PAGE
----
Atopic dermatitis (AD) is a highly prevalent chronic inflammatory skin disease that is known to be, at least in part, genetically determined. Mutations in caspase recruitment domain-containing protein 14 (CARD14) have been shown to result in various forms of psoriasis and pityriasis rubra pilaris. In this research project, we aimed to identify rare DNA variants conferring a significant risk for AD through genetic and functional studies in a cohort of patients affected with severe AD. Whole exome and direct gene sequencing revealed in 4 patients from three families, 2 rare heterozygous missense mutations in the gene encodin...
Source: Journal of Investigative Dermatology - Category: Dermatology Authors: Tags: Innate Immunity and Inflammation Source Type: research
ULK1 is strongly linked to autophagy, proliferation, apoptosis and inflammation. Keratinocytes in psoriasis is characterized by excessive proliferation, reduced apoptosis, altered differentiation and increased cytokine secretion. The role of ULK1 in psoriasis has not yet been elucidated. Therefore, the aim of our work was to clarify the expression pattern of ULK1 in psoriatic lesions and its role in the pathogenesis of psoriasis. We found that the epidermal expression of ULK1 protein and its active form of p-ULK1 was significantly lower in psoriasis patients than in healthy controls.
Source: Journal of Investigative Dermatology - Category: Dermatology Authors: Tags: Adaptive Immunity and Autoimmunity Source Type: research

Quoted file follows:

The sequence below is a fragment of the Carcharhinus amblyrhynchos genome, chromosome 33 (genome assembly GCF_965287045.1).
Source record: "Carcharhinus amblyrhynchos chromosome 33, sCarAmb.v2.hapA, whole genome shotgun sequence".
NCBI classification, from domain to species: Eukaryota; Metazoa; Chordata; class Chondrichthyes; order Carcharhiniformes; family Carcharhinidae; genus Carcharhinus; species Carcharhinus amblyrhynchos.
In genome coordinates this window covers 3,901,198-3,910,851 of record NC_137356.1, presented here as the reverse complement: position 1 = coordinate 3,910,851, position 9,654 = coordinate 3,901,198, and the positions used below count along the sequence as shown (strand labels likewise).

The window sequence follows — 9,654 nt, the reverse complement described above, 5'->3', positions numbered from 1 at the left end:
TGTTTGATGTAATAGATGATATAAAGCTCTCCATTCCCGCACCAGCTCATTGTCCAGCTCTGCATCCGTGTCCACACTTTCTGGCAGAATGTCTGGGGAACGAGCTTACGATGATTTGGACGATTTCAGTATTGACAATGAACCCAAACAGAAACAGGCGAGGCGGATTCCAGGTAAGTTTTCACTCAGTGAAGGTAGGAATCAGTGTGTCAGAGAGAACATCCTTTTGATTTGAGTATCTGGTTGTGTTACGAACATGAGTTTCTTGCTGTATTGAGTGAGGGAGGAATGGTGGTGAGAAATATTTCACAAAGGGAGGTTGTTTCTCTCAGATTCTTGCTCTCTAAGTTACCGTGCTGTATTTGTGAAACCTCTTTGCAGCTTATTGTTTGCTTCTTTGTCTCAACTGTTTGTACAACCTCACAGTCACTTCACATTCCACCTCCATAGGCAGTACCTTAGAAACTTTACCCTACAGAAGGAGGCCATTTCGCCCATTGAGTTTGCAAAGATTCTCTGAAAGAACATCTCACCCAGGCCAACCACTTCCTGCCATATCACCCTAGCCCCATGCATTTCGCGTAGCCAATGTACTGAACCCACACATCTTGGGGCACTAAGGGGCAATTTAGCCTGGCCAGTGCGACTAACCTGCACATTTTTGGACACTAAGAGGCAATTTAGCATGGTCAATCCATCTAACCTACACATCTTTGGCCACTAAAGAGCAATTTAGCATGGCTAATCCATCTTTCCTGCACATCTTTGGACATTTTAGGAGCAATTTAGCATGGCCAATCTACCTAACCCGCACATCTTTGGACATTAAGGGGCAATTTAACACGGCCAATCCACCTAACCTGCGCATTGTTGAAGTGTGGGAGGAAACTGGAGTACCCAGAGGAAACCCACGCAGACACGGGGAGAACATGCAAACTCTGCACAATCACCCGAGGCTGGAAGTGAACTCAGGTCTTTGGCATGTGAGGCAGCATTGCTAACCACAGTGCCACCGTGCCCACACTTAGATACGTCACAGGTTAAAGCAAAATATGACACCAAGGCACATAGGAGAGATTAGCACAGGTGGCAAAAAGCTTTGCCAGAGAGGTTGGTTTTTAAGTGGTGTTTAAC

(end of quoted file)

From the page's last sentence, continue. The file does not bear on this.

Mucosal associated invariant T (MAIT) cells are innate like lymphocytes found in peripheral blood and mucosa; they are decreased during systemic lupus erythematosus and other auto-immune diseases. However, MAIT cell levels and functions have not previously been investigated in dermatomyositis (DM). Herein, we studied MAIT cells level and activation status before and after treatment during DM (n=21) and compared them to healthy controls (n=19), psoriasis (n=7) and atopic dermatitis (n=5). We showed that DM was associated with a dramatic reduced number of circulating MAIT cells (median: 0.12% [0.073-0.25%] versus 2.13% [1.05-3.94%], p
Source: Journal of Investigative Dermatology - Category: Dermatology Authors: Tags: Adaptive Immunity and Autoimmunity Source Type: research